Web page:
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A calcium sensor in the sodium channel modulates cardiac excitability

Abstract

Sodium channels are principal molecular determinants responsible for myocardial conduction and maintenance of the cardiac rhythm. Calcium ions (Ca2+) have a fundamental role in the coupling of cardiac myocyte excitation and contraction, yet mechanisms whereby intracellular Ca2+ may directly modulate Na channel function have yet to be identified. Here we show that calmodulin (CaM), a ubiquitous Ca2+-sensing protein, binds to the carboxy-terminal ‘IQ’ domain1 of the human cardiac Na channel (hH1) in a Ca2+-dependent manner. This binding interaction significantly enhances slow inactivation—a channel-gating process linked to life-threatening idiopathic ventricular arrhythmias2,3. Mutations targeted to the IQ domain disrupted CaM binding and eliminated Ca2+/CaM-dependent slow inactivation, whereas the gating effects of Ca2+/CaM were restored by intracellular application of a peptide modelled after the IQ domain. A naturally occurring mutation (A1924T) in the IQ domain altered hH1 function in a manner characteristic of the Brugada arrhythmia syndrome4,5, but at the same time inhibited slow inactivation induced by Ca2+/CaM, yielding a clinically benign (arrhythmia free) phenotype.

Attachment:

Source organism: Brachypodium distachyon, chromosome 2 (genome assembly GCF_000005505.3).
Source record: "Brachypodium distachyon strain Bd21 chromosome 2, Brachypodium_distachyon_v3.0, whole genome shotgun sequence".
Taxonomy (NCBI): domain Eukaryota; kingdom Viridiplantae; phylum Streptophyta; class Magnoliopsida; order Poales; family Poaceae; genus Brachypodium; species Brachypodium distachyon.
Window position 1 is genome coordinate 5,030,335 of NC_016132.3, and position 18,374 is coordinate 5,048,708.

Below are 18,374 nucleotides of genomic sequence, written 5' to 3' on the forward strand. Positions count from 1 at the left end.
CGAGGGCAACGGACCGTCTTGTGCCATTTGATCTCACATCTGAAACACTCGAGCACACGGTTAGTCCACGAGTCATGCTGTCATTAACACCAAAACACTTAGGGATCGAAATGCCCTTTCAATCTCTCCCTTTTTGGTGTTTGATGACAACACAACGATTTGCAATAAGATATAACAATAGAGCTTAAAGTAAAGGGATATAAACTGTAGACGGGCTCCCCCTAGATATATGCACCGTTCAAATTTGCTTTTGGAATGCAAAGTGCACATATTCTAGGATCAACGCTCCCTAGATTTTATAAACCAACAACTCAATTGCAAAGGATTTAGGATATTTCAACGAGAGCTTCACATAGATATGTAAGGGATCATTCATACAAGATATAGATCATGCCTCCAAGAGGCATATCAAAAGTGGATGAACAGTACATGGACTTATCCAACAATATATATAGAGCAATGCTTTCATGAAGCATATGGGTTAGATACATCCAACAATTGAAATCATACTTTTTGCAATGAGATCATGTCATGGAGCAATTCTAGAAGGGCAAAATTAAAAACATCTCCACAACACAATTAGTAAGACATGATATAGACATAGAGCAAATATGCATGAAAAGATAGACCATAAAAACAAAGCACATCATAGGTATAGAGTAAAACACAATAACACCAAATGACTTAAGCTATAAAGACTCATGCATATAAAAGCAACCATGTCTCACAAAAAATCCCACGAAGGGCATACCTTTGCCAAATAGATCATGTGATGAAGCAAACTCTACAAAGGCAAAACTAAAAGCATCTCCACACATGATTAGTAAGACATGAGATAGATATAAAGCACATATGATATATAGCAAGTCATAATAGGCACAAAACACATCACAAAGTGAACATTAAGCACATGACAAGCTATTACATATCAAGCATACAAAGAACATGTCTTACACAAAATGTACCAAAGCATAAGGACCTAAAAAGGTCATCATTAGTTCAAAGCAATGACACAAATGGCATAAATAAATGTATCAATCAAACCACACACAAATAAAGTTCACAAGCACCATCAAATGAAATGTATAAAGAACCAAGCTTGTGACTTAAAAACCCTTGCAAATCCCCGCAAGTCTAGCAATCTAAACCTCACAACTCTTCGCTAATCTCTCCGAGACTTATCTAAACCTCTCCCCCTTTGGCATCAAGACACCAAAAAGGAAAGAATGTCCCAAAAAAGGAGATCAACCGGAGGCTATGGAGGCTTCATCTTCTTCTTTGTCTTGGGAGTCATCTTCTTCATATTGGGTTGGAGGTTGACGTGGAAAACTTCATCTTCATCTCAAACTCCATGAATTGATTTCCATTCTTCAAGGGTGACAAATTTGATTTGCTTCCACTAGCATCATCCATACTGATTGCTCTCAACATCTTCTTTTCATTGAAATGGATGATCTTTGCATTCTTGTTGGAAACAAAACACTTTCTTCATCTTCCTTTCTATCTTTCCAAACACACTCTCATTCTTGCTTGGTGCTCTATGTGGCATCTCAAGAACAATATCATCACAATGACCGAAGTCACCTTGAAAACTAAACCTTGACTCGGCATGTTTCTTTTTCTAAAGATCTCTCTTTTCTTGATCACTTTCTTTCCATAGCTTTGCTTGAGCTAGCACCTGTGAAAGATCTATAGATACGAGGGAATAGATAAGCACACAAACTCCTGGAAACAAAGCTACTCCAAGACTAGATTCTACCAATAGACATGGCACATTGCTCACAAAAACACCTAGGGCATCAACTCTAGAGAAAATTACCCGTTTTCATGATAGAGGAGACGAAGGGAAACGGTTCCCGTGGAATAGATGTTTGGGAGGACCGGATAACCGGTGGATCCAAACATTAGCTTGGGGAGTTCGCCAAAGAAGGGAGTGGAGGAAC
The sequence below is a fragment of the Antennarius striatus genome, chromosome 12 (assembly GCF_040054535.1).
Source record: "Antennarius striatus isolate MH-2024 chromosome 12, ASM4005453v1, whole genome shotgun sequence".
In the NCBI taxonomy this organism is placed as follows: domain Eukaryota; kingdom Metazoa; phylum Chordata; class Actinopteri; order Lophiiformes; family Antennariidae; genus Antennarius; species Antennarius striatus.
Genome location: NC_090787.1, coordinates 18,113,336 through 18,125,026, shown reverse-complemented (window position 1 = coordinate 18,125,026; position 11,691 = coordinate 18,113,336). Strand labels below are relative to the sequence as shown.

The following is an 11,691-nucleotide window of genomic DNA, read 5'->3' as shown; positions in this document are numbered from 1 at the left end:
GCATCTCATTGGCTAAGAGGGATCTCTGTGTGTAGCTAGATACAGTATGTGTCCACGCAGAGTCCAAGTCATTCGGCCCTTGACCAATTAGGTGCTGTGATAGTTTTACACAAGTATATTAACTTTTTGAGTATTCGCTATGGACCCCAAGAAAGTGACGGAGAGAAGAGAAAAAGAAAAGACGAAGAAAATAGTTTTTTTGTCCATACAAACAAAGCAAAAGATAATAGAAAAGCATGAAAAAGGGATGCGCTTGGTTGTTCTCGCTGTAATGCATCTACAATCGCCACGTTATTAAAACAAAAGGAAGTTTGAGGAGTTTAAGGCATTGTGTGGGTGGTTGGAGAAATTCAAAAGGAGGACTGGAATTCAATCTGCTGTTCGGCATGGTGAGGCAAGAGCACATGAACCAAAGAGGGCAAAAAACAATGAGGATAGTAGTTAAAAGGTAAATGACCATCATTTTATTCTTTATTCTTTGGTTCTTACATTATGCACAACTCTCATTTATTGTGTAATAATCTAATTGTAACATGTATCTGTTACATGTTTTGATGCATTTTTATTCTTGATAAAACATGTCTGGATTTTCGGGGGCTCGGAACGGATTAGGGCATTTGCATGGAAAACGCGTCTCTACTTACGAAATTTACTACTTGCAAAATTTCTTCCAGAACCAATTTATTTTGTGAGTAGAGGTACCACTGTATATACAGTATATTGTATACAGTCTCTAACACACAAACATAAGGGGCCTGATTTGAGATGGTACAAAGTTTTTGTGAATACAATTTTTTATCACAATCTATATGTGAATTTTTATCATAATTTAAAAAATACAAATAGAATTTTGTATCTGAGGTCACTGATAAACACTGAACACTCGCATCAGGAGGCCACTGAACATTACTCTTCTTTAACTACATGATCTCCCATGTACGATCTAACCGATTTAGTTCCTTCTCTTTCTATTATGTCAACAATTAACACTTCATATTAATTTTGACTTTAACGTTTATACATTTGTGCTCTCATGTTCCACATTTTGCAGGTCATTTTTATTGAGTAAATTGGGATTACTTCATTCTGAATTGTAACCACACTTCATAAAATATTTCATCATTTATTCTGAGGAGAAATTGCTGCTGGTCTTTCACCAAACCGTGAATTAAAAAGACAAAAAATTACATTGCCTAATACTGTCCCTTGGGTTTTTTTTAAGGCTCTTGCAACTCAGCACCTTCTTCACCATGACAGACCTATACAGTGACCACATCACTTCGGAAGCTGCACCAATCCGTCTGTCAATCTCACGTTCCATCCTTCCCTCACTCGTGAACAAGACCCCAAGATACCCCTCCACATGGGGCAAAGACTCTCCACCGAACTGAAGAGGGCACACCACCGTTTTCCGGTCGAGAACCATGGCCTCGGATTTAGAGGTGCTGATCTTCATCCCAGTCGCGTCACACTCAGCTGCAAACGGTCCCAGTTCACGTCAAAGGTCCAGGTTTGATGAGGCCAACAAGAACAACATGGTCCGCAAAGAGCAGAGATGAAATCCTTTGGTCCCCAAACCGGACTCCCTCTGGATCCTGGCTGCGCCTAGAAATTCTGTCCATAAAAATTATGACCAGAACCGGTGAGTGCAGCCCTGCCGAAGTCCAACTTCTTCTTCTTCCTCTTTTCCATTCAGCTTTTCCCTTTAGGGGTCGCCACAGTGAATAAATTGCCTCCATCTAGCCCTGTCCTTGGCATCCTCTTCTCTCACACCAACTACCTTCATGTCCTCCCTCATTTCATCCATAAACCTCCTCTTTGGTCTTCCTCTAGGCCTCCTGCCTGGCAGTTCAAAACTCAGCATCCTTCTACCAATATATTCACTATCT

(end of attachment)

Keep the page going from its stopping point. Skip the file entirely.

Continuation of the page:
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Figure 1: Inactivation gating of hH1 is sensitive to Ca2+ and CaM.
Figure 2: Conditional changes in slow inactivation in wild-type and mutant hH1 channels.
Figure 3: A mutation in the IQ domain alters Ca2+/CaM sensitivity.
Figure 4: Inactivation gating properties of the A1924T mutation in the IQ domain.

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Acknowledgements

We acknowledge C. R. Bezzina for genetic analysis of A1924T, C. A. Conrath for subcloning A1924T, and A. George for critique. H.L.T. was supported by a fellowship from the Royal Netherlands Academy of Arts and Sciences. Additional financial support was provided by the Interuniversity Cardiology Institute Netherlands project 27 (H.L.T. and A.A.M.W.), the Dutch Heart Foundation NHS (A.A.M.W.), and National Institutes of Health grants (M.E.A. and J.R.B.).

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Correspondence to Jeffrey R. Balser.

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Tan, H., Kupershmidt, S., Zhang, R. et al. A calcium sensor in the sodium channel modulates cardiac excitability. Nature 415, 442–447 (2002). https://doi.org/10.1038/415442a

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